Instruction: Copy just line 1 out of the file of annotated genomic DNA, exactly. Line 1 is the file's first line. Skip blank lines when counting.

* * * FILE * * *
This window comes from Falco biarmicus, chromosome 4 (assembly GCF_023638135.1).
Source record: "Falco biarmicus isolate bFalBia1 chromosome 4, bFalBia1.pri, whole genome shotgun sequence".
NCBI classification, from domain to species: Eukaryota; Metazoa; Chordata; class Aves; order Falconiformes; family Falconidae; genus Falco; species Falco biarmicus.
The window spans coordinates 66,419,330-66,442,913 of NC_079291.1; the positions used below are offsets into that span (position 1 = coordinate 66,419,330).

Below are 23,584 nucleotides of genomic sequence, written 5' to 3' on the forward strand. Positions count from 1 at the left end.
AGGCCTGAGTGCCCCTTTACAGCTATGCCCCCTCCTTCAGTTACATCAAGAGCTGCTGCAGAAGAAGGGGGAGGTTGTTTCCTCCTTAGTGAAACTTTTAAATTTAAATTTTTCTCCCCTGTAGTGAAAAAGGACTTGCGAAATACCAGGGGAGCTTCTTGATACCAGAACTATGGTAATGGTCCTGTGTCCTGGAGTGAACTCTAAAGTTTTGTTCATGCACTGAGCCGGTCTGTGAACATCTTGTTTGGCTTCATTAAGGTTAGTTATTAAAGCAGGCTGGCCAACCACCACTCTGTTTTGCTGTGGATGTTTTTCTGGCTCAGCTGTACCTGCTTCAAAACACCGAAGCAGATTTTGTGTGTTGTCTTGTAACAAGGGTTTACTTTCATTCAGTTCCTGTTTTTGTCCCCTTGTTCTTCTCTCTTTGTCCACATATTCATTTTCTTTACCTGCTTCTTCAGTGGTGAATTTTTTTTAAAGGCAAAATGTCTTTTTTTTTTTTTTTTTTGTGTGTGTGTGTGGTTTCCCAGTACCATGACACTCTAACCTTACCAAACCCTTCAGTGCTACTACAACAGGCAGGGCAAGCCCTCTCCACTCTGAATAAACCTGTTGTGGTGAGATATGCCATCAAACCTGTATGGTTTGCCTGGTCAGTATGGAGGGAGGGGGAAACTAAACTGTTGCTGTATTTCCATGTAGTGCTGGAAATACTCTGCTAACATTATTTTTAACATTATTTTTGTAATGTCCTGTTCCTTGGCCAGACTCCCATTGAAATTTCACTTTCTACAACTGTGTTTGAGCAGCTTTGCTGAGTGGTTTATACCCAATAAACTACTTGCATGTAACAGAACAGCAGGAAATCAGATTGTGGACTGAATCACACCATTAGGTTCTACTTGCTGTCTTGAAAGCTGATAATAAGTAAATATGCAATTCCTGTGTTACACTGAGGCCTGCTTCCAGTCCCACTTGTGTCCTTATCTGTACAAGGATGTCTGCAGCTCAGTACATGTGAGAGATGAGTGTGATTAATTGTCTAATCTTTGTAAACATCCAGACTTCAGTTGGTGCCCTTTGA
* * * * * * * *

This window comes from Falco biarmicus, chromosome 4 (assembly GCF_023638135.1).